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Polemic
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March 10, 2016 at 6:38 PM ×


So www have up down carnage in rates, fx and equities and meanwhile oil doing a 'DILLIGAF', copper messing around but nothing serious at all and gold doing heading for the log cabins.

If today is about 'ECB have done everything they can and have no bullets left there fore we are doomed' just don't confuse that with 'we don't have to do anymore'. It feels as though the market really does want a recession and won't top jumping up and down on prices until it gets one. Or is hit over the head with a large stick of growth and inflation and is carried off to markets A+E.

But oil not joining in the we are doomed theme only adds up if we really really really are at that point where anything other than money is a store of value . Fits with gold but Oil though?? Jeez things must be bad.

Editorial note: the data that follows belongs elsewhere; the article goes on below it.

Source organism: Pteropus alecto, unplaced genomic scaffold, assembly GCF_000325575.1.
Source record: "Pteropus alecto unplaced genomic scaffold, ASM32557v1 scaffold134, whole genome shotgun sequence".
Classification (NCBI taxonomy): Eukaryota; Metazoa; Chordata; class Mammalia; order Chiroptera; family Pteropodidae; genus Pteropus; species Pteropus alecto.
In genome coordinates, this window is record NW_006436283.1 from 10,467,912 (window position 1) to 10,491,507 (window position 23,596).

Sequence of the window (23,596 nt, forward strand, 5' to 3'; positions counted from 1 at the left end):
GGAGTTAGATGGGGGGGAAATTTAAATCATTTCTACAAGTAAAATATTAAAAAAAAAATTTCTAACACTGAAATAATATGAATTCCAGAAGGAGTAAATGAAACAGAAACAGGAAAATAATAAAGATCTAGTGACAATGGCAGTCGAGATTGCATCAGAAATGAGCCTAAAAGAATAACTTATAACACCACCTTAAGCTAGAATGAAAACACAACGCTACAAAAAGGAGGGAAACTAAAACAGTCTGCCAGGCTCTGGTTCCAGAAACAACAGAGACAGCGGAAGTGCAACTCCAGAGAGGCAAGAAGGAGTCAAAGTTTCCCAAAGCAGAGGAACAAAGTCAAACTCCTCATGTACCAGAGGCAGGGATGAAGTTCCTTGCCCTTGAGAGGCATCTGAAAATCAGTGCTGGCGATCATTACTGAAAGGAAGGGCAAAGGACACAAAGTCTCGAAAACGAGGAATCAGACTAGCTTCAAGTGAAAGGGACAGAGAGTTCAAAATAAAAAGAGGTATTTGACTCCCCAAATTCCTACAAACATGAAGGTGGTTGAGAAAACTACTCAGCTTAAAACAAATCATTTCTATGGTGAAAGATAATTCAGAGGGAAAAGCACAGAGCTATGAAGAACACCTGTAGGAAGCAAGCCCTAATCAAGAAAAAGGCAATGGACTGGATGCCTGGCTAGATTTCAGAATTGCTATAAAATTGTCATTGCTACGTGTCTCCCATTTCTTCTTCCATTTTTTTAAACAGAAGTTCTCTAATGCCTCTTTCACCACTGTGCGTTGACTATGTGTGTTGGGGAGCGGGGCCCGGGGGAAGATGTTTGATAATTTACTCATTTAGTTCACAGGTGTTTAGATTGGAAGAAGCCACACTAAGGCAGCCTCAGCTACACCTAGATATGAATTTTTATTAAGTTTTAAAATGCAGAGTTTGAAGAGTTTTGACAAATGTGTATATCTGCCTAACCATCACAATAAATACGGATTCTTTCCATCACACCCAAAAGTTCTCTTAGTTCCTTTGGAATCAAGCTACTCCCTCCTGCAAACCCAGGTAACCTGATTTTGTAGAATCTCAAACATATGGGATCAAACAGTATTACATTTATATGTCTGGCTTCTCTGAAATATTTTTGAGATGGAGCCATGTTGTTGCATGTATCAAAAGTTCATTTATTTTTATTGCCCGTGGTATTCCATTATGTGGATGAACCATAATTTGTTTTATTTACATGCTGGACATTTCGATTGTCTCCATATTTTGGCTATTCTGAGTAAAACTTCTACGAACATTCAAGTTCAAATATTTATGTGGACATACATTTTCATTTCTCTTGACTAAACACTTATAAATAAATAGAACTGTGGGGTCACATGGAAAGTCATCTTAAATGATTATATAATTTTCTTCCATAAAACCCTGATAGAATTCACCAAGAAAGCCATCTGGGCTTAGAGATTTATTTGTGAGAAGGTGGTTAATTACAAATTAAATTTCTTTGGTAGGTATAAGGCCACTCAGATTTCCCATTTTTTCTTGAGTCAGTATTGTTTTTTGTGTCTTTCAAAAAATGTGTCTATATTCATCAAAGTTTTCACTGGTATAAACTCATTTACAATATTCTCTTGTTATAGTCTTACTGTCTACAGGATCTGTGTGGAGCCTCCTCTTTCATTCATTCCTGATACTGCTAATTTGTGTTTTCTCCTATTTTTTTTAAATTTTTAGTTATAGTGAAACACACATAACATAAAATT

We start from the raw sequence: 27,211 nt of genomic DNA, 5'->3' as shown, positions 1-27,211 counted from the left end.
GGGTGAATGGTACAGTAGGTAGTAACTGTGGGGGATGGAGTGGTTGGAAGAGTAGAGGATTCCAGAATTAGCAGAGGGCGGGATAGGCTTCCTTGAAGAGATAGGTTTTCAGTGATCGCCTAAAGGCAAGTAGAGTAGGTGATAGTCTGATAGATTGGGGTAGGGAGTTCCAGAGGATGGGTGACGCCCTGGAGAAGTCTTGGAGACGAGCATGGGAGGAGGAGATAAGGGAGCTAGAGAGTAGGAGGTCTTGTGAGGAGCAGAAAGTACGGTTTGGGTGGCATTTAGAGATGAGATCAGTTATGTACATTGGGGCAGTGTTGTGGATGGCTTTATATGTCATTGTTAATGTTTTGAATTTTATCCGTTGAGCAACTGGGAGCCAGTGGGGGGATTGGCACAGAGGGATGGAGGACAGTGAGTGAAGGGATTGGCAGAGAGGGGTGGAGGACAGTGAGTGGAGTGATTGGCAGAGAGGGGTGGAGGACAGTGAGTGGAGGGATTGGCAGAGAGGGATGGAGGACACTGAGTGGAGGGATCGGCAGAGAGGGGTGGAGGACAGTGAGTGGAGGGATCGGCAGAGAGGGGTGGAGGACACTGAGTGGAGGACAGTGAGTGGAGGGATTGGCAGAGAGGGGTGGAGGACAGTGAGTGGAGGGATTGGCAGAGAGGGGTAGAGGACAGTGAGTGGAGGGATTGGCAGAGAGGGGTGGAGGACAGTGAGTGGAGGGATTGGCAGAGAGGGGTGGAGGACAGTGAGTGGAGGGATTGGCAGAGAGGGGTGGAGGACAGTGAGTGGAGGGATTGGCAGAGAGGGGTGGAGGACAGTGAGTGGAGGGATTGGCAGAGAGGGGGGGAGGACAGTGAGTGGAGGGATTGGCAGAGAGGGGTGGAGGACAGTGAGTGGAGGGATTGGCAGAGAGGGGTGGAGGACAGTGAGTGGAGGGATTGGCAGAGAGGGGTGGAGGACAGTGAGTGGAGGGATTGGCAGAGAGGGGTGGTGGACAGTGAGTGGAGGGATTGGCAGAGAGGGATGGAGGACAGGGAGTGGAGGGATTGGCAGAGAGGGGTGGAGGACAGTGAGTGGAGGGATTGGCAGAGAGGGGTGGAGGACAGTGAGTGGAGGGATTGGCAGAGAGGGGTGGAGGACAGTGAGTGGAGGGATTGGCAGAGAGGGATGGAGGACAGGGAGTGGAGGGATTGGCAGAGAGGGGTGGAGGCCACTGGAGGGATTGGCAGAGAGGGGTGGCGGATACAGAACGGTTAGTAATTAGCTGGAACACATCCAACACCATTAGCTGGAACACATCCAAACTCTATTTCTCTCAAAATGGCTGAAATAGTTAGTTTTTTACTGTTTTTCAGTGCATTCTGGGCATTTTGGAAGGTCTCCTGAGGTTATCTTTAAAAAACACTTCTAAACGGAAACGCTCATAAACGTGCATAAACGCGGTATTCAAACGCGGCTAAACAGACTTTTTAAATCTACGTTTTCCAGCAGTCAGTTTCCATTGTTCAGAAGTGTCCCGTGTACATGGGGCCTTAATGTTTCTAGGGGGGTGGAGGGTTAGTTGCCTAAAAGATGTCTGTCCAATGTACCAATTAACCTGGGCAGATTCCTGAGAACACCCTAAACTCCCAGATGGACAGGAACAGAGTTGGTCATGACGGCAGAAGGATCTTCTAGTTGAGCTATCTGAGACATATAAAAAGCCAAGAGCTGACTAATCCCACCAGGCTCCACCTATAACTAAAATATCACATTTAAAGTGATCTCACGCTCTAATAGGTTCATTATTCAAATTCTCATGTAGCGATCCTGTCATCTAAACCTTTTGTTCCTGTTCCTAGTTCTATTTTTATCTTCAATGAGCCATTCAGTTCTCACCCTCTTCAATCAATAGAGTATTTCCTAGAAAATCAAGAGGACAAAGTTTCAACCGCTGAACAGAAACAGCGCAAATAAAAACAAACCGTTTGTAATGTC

It has been a monster day and the technicals LB has been mentioning played out well and on a tech basis this is looking pretty much on course. But I am probably one of those poor lonely sods who really don't get the sudden panic from a macro perspective. Probably because I am on an empty train racing through the English countryside rather than drowning in positive feedback in a dealing room.

yes we can wheel out the toys from the bear cupboard to play with but .. God this is going to be hard to say.

I have just bought this dip

Welcome to the group polemic please introduce yourself
"My name is polemic and I am a dip buyer.. " Right that was the tough bit





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AB
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March 10, 2016 at 6:50 PM ×